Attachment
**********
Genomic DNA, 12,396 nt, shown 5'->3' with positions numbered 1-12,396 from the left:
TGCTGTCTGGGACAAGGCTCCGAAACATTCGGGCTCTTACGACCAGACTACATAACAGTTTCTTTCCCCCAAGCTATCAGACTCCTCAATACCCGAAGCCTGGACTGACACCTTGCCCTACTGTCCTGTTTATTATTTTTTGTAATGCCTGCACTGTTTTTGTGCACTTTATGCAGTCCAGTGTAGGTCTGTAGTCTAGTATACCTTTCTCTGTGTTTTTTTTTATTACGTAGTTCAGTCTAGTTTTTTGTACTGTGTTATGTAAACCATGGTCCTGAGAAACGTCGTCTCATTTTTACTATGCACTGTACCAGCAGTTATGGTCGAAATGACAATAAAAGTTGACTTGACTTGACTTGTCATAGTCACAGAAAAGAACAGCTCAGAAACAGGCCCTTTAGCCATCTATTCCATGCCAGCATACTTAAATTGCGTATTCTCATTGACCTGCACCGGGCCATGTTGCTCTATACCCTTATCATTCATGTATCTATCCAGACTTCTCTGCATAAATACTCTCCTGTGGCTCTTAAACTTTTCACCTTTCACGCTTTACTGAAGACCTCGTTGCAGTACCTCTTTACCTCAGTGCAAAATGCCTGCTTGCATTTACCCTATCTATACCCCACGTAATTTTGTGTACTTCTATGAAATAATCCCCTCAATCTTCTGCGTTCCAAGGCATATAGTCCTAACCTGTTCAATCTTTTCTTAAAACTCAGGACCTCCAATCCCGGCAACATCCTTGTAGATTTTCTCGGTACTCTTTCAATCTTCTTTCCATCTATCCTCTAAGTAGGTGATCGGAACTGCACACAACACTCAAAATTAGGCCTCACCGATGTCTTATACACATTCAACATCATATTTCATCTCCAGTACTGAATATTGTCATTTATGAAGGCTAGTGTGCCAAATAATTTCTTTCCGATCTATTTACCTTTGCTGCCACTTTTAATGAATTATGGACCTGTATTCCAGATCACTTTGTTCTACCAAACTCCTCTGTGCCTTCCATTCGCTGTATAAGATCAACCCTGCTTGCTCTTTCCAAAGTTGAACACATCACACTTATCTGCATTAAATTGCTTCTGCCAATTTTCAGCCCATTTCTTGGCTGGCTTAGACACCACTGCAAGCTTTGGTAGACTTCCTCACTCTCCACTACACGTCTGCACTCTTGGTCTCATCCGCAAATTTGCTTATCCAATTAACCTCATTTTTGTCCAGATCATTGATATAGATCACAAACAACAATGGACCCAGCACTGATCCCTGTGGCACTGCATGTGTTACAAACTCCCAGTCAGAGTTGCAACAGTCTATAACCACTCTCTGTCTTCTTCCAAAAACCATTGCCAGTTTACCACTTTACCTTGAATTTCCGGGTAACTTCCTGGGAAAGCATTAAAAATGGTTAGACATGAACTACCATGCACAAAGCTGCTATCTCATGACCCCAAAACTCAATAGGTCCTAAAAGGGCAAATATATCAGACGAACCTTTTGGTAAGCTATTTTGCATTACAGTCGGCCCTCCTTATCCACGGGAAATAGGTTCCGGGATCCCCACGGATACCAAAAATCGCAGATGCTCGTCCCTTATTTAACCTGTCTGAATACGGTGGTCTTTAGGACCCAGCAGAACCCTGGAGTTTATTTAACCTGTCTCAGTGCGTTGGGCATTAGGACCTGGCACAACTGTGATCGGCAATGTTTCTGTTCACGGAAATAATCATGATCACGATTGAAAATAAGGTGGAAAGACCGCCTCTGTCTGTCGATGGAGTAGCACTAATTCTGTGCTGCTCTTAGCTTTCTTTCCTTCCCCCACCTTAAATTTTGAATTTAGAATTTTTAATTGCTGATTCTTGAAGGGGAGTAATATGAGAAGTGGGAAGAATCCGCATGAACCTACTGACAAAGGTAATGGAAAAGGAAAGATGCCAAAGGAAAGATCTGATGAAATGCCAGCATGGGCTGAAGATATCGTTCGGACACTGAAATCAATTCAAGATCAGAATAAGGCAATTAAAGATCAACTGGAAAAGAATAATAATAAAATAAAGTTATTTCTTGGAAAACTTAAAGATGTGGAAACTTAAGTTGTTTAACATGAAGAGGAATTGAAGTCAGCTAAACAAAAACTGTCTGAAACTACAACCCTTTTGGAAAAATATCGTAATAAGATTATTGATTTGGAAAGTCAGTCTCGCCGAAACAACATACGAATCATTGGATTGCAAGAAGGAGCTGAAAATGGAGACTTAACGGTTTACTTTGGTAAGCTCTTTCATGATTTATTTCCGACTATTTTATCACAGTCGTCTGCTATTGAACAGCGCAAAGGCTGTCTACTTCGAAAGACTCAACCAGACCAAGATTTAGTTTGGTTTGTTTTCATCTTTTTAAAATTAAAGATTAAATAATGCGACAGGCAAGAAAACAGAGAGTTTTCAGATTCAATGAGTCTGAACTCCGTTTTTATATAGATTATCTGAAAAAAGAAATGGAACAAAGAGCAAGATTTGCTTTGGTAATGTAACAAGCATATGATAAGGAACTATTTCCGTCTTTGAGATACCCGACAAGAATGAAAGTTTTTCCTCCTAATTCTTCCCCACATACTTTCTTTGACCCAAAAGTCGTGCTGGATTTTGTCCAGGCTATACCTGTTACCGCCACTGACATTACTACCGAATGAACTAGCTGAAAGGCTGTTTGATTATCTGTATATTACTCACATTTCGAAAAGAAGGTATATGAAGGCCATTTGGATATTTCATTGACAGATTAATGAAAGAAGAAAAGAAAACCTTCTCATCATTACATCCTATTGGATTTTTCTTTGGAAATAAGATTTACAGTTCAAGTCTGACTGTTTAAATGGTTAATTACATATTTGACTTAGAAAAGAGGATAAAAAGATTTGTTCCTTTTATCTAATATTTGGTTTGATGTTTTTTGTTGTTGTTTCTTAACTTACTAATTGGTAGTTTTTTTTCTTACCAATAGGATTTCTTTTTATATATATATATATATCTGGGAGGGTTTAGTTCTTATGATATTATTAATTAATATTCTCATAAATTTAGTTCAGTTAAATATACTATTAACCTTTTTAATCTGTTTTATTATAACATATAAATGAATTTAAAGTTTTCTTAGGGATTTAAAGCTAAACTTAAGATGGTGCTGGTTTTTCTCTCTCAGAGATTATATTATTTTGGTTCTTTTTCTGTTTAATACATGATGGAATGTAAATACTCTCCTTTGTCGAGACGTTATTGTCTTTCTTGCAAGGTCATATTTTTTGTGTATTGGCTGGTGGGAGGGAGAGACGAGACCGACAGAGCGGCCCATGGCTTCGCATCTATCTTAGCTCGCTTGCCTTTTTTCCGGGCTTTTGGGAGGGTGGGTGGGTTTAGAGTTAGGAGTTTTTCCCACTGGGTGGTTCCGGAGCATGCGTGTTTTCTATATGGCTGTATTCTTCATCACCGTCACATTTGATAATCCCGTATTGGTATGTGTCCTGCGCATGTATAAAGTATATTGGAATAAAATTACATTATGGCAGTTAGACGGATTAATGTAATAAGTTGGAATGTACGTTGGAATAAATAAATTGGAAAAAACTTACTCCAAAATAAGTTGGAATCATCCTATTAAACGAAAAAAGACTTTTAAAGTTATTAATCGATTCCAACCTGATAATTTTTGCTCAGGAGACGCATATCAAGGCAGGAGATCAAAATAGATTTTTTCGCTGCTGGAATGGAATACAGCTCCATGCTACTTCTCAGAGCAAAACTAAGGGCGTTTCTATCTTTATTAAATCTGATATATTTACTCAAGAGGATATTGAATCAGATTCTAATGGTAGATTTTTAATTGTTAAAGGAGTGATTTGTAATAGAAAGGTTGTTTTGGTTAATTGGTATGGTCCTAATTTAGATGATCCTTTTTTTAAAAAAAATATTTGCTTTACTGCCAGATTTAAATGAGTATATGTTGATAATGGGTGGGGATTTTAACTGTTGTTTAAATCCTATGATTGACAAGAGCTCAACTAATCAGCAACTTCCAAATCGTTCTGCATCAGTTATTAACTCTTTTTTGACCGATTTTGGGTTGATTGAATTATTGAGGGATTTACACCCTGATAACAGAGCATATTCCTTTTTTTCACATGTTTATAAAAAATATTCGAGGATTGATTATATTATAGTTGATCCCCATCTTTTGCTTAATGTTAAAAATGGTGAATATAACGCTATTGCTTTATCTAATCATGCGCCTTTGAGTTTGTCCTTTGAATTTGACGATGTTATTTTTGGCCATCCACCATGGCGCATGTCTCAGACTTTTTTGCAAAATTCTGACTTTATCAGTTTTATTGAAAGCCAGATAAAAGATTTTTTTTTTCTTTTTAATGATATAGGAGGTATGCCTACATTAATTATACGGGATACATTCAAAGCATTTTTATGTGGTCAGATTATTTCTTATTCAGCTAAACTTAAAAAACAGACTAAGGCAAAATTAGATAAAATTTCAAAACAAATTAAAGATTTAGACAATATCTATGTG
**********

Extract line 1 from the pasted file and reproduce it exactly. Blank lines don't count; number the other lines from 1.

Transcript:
Genomic DNA, 12,396 nt, shown 5'->3' with positions numbered 1-12,396 from the left: